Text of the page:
Let me assure you, it can be done...

Probably should have used the chainsaw.

hso
July 26, 2014, 10:58 PM
Ohhhhh, I thought my wife was foolish for purchasing a Ryobi 18v chainsaw until I used the thing. Now, I love it since all I need to do is grab a battery off the charger, push it into place, and walk down with the lightweight thing and cut limbs until I get bored with it.

Another hook a buddy brought from Germany did a good job on lighter material than my Finn one morning. He and I, mostly "I", hacked out over 100ft of 10ft deep overgrown fencerow that privet and holly had taken over (along with wild "grape" vine and poison ivy). His did ok, but not as well as the versuri. I wore my gloves that day! The Ryobi saw did yeoman's work as well.

Sol
July 26, 2014, 11:45 PM
I'm inspired, I'm defoliating my fence tomorrow, weather permitting.

Tonight, I decide the fate of the grapevine.

I'm leaning towards death by Chinese made machete.

I have an older American made one with, I think, a Bakelite handle. That's for special occasions, such as sitting in a box, in obscura in my house for decades.

owlhoot
July 27, 2014, 01:13 AM
I think I would rather buy another billy goat.

rcmodel
July 27, 2014, 01:28 AM
Or 2,4-D weed spray, or Round-Up before they ever get over 5" inches tall!

I figured that out 40 years ago.
All by myself! :D

Nuke'm all and let a higher power sort'm out before I have to get blisters, I always say!

rc

hso
July 27, 2014, 01:37 AM
2,4-D weed spray

Costs too much and I'd rather save the poisons for poison ivy and swing a blade elsewhere.

buy another billy goat.

I probably will since Curios George was such a great goat (even if he did get to be 130+lbs), but I'd rather find one with a similar good disposition and curious nature.

CWL
July 27, 2014, 01:48 AM
Those original "red" bill hooks from Kellam were hand forged by a gent who has sadly passed-on. There's something about the slight difference in the blade angle and hook that made his a fantastic field chopper. It's something I didn't get at the time and regret to this day. Still at the top of my want list.

Haven't needed to use one recently, but I sure could have used one when I had to take down about 20' of Bougainvillea a while back.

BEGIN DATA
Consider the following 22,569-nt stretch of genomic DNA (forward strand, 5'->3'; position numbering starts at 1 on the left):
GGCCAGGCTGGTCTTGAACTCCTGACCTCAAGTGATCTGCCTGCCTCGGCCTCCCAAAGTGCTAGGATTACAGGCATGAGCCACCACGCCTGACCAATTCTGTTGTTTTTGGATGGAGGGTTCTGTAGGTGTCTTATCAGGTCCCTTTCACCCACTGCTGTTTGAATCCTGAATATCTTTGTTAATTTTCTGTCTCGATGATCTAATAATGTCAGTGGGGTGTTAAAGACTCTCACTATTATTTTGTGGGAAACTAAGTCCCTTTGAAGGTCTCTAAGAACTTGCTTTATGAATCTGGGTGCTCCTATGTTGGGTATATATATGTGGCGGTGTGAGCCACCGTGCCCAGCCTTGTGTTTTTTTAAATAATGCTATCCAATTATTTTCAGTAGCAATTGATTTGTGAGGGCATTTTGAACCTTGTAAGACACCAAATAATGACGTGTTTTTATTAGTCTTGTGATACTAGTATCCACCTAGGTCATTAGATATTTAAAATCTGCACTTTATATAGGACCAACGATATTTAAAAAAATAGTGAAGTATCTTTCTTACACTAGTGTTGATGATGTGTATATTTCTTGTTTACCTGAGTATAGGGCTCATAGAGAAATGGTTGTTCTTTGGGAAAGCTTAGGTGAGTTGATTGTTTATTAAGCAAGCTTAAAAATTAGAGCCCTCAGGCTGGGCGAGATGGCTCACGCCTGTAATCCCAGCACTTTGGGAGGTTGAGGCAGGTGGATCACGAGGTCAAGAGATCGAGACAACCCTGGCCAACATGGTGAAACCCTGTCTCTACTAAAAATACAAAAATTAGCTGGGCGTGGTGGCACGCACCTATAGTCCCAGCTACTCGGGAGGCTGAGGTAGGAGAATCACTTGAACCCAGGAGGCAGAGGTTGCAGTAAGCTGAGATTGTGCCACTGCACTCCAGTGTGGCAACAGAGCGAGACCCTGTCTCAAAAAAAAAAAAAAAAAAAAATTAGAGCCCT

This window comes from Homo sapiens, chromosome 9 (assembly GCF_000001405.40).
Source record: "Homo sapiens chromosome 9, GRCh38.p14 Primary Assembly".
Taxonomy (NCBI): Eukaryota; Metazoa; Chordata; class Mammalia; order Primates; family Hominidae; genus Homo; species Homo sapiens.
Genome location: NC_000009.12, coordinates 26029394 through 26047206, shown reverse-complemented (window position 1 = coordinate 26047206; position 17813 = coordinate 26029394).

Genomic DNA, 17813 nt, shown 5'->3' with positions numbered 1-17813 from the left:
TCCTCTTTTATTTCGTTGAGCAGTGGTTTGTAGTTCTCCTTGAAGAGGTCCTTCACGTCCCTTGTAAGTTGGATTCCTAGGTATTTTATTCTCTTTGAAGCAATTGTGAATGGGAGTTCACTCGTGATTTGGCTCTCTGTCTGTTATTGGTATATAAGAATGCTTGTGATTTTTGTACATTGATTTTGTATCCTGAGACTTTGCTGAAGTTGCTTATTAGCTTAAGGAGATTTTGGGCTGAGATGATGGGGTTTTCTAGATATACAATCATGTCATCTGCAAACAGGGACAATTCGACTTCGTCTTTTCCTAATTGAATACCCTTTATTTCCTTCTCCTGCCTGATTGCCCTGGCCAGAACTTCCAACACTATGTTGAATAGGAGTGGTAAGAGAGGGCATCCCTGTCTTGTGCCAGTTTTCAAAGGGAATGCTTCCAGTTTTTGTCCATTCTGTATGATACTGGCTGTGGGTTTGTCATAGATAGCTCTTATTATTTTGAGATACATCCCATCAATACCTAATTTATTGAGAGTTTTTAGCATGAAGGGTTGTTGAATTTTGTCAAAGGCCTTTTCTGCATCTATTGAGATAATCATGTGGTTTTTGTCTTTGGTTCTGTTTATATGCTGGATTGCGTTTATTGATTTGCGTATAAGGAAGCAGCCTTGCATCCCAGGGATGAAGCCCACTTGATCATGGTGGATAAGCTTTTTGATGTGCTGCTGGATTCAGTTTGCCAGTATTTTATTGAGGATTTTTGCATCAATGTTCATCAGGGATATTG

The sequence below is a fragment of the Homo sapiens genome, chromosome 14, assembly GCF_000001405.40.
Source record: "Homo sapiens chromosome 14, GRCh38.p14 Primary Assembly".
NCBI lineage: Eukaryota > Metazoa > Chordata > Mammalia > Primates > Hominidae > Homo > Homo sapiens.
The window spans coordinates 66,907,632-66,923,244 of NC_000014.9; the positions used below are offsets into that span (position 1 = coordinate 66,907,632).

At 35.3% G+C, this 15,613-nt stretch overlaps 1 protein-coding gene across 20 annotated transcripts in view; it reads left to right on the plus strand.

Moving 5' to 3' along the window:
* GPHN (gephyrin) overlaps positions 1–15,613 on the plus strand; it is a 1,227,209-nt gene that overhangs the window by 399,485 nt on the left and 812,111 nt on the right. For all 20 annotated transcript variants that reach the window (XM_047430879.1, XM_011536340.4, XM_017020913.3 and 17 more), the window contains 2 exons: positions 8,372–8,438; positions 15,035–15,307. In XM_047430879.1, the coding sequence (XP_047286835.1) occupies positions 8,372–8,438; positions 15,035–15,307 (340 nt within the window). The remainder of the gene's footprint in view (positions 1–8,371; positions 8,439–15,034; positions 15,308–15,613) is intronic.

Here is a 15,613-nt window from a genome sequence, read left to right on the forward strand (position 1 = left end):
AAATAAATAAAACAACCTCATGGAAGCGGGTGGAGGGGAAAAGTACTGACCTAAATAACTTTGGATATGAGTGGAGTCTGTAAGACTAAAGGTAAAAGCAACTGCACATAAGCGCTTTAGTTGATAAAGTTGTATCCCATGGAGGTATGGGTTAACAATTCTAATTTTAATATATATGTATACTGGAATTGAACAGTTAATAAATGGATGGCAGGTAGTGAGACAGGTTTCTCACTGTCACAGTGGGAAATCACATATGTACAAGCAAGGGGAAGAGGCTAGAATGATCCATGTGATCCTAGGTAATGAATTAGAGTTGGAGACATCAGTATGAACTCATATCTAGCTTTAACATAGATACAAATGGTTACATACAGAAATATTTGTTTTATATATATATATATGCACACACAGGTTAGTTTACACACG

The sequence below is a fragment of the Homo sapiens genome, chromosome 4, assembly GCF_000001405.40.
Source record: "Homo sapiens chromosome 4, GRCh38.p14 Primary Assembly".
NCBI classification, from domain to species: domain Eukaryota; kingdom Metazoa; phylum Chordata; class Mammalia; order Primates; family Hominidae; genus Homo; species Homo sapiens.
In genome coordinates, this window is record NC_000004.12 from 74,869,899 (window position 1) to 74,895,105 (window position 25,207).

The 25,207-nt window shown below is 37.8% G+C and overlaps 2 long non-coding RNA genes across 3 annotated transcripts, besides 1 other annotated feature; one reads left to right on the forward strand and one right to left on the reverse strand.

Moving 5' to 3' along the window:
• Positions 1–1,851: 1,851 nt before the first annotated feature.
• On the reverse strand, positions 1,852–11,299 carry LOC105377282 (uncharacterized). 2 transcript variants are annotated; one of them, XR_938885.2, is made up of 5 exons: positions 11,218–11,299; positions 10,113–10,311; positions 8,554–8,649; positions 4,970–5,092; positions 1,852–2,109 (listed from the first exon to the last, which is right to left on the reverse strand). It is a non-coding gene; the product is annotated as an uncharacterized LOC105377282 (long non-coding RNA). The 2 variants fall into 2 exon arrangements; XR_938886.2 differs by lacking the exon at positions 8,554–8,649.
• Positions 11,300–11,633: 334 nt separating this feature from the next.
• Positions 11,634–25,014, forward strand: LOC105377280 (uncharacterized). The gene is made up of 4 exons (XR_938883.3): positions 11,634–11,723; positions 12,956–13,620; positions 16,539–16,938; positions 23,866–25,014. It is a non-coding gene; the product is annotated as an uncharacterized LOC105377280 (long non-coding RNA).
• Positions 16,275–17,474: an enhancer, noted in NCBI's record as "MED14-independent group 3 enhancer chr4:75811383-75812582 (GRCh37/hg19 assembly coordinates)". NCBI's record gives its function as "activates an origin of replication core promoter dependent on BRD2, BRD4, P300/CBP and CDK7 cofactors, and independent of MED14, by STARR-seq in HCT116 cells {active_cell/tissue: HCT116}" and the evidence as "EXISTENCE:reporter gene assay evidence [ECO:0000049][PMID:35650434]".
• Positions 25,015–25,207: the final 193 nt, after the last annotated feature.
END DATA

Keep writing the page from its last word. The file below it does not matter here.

I've bookmarked the links, those Italian bill hooks look pretty good. thanks!

Sam Cade
July 27, 2014, 12:03 PM
Those original "red" bill hooks from Kellam were hand forged by a gent who has sadly passed-on.

All the ones I've seen were Marttiinis.
They aren't a regular catalog item any more but Kellam might do enough volume to warrant a special run.

Sam Cade
July 27, 2014, 12:16 PM
Interesting.

The current Kellams look like they are Härmän Taonta made.

http://www.harmantaonta.fi/metsatyovalineet.htm

hso
July 27, 2014, 02:24 PM
I sent an email to the METSÄTYÖVÄLINEET folks asking how to purchase their product and I'll let ya'll know if they can point me to a dealer.

hso
July 27, 2014, 04:57 PM
And this morning's tools for getting rid of the big limb that fell and trimming low hanging limbs that whack you in the head while mowing under the trees.

chameleonbear
July 27, 2014, 10:19 PM
The cigar is one of the very important tools! Don't leave home with out it!

Ka-Bar is going to be releasing the Reinhardt Becker Kukri next year. From the reports Ethan is giving, that thing is going to be GREAT for this kind of stuff. They are deciding between 3 sizes, I'm pretty sure though whatever they decide will be pretty good.

For stuff like this, the MachAX is great cause it's so light and if you can get a good wrist flick it will snap cut through small vegetation (around an 1"-1.5") absolutely beautifully.

hso
July 28, 2014, 09:33 AM
CB,

The Finn outdid the MachAx in all tasks, but the Finn isn't readily available and the MachAx is AND the MachAx wasn't too far behind the Finn for the jobs they both had to do so yesterday confirmed to me that I'd happily take a MachAx with me in reserve.

chameleonbear
July 28, 2014, 10:27 AM
The Finn is the red bladed tool? If so, then yes I guess it would.

hso
July 28, 2014, 10:46 AM
Yep, the red "Finn" is the vesuri that I've used before and again on Sunday.